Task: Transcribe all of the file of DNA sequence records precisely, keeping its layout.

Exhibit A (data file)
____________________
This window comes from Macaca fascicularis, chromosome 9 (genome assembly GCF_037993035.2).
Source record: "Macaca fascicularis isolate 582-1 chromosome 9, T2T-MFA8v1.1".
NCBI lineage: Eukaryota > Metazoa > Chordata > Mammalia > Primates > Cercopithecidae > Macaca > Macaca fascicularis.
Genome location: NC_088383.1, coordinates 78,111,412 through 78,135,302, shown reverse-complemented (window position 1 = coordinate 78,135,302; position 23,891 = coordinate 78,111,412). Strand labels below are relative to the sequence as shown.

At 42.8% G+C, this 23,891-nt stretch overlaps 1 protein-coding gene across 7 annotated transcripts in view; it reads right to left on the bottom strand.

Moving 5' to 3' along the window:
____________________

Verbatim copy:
This window comes from Macaca fascicularis, chromosome 9 (genome assembly GCF_037993035.2).
Source record: "Macaca fascicularis isolate 582-1 chromosome 9, T2T-MFA8v1.1".
NCBI lineage: Eukaryota > Metazoa > Chordata > Mammalia > Primates > Cercopithecidae > Macaca > Macaca fascicularis.
Genome location: NC_088383.1, coordinates 78,111,412 through 78,135,302, shown reverse-complemented (window position 1 = coordinate 78,135,302; position 23,891 = coordinate 78,111,412). Strand labels below are relative to the sequence as shown.

At 42.8% G+C, this 23,891-nt stretch overlaps 1 protein-coding gene across 7 annotated transcripts in view; it reads right to left on the bottom strand.

Moving 5' to 3' along the window: